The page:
Insist that candidates submit dossiers that contains blinded copies of everything, such that the files that are prepared by the staff and then passed on to the hiring committee members are assigned only a number, containing no information as to the candidate’s name, gender, or associated institutions.Of course, as many are pointing out in the comments over yonder, there are practical issues with having blind dossiers, but there's also those arguing against blind letters more theoretically.
These arguments emphasize that blinding cutting out valuable information or makes it difficult to "calibrate the praise" in letters. But, on what scale are we doing the calibration and what valuable information is being left off? Uncharitably, the answer is obvious: the scale and information being left off is pedigree and ranking. I'd be more willing to be less uncharitable if there was any indication that something besides this information would be missing in blind dossiers.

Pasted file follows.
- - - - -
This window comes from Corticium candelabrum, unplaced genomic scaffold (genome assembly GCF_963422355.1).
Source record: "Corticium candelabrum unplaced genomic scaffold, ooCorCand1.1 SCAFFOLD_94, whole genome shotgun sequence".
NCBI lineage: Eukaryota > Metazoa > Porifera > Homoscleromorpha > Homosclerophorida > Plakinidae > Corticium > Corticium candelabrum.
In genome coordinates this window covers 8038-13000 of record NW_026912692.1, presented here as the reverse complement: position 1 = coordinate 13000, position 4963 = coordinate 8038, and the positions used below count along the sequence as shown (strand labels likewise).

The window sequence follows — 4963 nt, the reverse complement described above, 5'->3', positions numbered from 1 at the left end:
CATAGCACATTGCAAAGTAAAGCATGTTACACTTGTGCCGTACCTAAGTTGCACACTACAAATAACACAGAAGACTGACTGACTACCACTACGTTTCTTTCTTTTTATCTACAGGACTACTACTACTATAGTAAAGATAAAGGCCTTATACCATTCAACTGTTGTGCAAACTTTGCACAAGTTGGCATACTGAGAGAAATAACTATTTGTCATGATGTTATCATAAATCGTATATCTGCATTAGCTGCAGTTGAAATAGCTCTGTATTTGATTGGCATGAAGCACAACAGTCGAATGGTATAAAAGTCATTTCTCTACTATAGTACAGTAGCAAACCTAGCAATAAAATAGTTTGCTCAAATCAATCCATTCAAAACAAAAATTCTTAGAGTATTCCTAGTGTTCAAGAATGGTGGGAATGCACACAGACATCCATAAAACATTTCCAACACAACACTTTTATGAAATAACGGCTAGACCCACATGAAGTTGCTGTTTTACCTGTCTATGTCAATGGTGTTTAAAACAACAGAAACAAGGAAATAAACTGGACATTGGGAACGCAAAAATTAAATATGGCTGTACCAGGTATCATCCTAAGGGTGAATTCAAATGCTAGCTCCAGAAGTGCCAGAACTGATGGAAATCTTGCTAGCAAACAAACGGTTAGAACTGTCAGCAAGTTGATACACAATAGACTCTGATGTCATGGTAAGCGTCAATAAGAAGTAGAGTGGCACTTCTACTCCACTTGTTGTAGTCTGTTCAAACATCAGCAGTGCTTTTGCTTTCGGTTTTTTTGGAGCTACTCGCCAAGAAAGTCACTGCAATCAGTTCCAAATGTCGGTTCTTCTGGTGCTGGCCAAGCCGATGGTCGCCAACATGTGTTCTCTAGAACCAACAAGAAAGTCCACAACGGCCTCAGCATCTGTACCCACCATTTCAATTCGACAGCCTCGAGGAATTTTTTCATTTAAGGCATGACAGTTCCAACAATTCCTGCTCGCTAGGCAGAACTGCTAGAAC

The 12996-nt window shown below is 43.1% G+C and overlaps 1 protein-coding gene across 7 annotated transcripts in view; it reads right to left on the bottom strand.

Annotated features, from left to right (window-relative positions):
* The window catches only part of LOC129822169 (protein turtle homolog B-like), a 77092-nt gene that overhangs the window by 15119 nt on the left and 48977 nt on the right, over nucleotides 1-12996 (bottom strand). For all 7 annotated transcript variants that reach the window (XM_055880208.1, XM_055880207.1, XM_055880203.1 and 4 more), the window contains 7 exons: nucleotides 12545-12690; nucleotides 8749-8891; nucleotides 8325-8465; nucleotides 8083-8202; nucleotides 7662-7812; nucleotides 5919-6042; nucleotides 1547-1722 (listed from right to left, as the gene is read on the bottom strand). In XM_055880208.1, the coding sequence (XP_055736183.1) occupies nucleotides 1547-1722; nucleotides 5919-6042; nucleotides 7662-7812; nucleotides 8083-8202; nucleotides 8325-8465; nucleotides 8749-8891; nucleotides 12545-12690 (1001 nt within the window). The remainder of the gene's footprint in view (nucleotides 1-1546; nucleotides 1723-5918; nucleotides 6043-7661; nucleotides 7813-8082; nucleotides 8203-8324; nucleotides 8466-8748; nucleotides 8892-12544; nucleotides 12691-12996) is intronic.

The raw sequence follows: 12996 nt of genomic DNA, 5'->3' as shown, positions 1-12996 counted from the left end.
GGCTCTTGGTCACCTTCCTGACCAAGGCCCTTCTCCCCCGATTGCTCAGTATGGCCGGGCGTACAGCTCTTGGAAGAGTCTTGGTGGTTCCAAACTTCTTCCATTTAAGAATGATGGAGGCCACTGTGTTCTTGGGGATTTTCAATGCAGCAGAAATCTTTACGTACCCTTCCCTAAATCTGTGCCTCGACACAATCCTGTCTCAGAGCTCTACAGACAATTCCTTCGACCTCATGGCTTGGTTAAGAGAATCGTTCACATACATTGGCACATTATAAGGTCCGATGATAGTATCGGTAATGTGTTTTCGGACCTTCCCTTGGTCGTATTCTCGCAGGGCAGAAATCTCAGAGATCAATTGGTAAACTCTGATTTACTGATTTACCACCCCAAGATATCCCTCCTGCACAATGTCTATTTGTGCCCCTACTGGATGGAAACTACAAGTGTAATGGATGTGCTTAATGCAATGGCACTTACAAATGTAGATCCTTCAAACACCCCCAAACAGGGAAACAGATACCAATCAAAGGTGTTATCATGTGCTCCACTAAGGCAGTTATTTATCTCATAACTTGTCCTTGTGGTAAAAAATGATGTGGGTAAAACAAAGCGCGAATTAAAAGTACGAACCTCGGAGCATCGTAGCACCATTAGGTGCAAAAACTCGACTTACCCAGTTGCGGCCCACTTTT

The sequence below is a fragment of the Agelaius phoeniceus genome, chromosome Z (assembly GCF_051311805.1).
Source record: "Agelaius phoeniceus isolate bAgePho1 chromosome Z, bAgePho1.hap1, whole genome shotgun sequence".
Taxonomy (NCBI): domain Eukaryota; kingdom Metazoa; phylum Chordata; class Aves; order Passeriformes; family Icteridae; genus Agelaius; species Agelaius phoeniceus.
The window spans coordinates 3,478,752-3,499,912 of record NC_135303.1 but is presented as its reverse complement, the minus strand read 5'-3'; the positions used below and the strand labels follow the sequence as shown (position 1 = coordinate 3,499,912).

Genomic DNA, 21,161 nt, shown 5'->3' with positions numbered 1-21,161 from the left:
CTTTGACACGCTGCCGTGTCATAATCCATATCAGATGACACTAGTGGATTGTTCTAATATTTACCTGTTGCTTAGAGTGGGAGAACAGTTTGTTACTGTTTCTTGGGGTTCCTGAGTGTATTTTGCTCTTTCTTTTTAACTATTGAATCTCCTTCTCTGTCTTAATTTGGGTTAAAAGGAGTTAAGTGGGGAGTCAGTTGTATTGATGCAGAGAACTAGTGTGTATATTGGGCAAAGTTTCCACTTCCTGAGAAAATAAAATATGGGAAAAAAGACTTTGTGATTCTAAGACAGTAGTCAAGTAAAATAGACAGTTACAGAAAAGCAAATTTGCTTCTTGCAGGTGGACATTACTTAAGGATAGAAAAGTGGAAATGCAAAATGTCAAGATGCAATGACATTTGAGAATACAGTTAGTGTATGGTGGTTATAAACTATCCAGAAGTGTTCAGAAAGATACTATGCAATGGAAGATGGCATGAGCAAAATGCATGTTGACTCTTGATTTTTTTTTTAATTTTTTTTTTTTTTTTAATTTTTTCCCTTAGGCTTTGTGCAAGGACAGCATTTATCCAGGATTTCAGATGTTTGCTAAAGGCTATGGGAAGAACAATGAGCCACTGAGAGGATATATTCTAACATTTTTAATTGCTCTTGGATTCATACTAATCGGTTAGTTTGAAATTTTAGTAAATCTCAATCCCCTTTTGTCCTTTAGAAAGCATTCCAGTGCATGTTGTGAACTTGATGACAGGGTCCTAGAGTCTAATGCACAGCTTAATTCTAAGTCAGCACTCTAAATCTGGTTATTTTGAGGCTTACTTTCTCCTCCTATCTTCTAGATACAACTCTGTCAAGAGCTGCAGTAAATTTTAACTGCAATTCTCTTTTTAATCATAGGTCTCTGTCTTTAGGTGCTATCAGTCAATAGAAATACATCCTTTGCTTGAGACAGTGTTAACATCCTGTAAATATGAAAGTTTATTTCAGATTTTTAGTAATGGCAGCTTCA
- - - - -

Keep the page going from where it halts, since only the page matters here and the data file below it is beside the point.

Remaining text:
But, in the end, maybe the arguments are good. Isn't it just obvious that the best student in 20 years at Pittsburgh is better than the best student in 20 years at Washington University? I mean, come on!